May 2007: A Chicago Tribune analysis of all lead recalls in the past 30 years since lead paint was banned in the U.S. finds the vast majority of 133 recalls involved Chinese-manufactured products.

March 2007: An estimated 3,500 pets died after eating pet food contaminated with melamine in China

March 2007: 21,000 Sky Ranger toy airplanes made in China are recalled after at least 45 explode in the vicinity of children.

February 2007: Hasbro recalls 1 million Easy-Bake ovens made in China; 77 children report burns after getting hands or fingers stuck.

The U.S. Consumer and Product Safety Commission and the National SAFE KIDS Campaign offers a number of statistics and facts related to toy injuries.

• In 2004, at least 16 children (9 years of age and younger) sustained a fatal toy-related injury and died as a result.
• About 161,000 children (14 years of age and younger) had to go to the hospital because of an injury from a toy. Nearly 50% of these children were 4 years of age or younger.
• The number one cause of toy-related fatalities is choking.
• Suffocation, drowning, strangulation, and accidents involving a child riding a toy were the other main causes for toy-related fatalities.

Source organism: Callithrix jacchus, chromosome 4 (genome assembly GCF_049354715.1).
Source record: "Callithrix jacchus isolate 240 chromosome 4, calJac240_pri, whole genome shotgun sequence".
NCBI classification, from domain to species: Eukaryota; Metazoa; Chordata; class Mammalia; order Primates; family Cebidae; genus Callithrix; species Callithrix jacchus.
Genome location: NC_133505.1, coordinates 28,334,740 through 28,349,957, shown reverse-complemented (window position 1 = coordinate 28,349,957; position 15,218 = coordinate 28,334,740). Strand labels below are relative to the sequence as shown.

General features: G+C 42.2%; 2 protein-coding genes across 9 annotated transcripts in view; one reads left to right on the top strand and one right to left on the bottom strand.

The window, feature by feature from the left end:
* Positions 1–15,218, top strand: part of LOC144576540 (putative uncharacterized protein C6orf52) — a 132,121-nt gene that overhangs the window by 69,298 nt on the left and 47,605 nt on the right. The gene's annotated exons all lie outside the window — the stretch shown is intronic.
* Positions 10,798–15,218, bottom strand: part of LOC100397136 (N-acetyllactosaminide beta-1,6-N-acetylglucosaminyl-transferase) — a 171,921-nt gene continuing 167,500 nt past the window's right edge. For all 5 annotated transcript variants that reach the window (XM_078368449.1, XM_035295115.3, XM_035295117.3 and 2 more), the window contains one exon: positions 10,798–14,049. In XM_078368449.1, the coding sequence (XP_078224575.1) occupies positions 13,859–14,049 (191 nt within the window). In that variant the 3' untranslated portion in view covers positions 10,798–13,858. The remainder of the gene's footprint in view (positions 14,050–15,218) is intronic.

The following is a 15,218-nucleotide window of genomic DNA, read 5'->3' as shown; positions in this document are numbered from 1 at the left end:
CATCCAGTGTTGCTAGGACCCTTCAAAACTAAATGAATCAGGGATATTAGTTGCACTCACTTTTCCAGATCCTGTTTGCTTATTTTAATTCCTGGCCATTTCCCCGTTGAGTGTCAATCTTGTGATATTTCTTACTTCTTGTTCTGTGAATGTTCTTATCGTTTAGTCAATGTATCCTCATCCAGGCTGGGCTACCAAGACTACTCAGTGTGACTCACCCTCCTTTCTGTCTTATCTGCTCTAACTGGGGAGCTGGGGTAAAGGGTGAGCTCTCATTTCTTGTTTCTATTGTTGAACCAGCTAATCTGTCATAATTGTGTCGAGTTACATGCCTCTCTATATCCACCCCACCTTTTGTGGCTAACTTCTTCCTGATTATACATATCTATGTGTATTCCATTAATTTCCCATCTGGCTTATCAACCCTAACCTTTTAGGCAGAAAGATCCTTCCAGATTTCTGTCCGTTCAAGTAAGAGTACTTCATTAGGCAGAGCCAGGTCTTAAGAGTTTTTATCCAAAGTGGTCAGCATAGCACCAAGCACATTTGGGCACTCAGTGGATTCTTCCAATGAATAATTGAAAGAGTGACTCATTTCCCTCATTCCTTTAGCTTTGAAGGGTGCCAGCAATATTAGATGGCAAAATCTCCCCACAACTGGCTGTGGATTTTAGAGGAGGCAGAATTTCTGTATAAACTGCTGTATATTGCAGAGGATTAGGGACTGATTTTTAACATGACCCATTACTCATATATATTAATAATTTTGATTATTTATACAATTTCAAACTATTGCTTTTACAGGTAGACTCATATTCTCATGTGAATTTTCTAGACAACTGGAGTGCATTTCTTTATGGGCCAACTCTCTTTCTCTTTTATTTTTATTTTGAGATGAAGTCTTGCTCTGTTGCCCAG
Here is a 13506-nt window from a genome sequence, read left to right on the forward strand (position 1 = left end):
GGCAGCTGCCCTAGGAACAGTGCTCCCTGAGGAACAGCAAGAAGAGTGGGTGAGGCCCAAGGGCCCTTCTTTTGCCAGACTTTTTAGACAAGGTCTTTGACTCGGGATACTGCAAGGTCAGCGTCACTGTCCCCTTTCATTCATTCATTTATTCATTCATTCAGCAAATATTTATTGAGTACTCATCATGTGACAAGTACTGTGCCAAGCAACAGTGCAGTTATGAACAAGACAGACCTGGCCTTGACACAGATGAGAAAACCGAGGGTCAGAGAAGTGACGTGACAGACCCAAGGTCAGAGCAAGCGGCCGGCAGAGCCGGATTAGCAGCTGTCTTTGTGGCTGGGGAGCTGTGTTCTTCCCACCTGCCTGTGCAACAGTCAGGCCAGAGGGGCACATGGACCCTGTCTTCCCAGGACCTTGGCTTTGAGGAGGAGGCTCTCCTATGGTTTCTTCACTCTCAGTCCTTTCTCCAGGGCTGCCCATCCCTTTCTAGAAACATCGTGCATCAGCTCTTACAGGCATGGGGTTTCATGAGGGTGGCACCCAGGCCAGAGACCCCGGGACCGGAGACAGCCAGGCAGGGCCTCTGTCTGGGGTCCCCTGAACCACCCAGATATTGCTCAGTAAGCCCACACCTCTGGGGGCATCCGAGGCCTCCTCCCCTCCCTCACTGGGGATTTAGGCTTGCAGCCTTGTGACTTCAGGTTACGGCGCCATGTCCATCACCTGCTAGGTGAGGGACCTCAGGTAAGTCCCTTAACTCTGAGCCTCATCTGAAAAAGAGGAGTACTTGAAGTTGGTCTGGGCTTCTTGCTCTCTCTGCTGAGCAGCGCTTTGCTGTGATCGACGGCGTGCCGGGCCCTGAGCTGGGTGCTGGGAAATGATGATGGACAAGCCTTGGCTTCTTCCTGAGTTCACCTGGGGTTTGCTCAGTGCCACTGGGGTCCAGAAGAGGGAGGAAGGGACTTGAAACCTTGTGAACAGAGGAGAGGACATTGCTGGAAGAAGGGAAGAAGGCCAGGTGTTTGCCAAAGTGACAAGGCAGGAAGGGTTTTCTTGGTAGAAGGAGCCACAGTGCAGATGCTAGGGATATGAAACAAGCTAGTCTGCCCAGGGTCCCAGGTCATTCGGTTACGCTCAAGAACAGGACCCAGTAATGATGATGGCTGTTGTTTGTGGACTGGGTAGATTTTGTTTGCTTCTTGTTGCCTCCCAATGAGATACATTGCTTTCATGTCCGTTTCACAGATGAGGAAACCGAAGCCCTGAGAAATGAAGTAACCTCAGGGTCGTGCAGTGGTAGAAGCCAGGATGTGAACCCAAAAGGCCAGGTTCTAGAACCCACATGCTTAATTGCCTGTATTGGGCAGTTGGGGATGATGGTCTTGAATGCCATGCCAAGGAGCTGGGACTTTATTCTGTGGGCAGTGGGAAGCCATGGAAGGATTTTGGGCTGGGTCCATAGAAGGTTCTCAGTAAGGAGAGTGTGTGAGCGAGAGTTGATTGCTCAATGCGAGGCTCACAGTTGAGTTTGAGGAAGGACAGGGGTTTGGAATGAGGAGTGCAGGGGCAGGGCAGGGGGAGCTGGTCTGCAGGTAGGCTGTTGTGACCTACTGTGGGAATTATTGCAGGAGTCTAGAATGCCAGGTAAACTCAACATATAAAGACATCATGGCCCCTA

• Most injuries involving toys take place around a child’s home.
• The head and face region are among the most common areas on the body where kids sustain injuries.

If your child is injured or killed because of a dangerous toy, you could have grounds to file a products liability claim or lawsuit against the negligent party or parties.

Edwards Calls on Bush, Congress to Keep Kids Toys Safe, Campaigns and Elections, August 15, 2007

Toy Injury Statistics and Incidence Rates, Cincinnati Children’s

Related Web Resources:

Mattel Issues New Recall of Toys Made in China, New York Times, August 14, 2007

List of Toys in Mattel Recall,, August 14, 2007

North Carolina Cyclist Dies After His Bicycle is Struck in Collision with Pickup Truck

August 13, 2007, by Michael A. DeMayo

Michael Davis, Jr., a Roxboro resident, died from his injuries, after his bicycle was hit by a pickup truck on Durham Road. Davis was going southbound on U.S. 501 on his bike when he was hit from the back by Lee Wayne Lunsford of Timberlake.

He was declared dead at Person Memorial Hospital in Roxboro.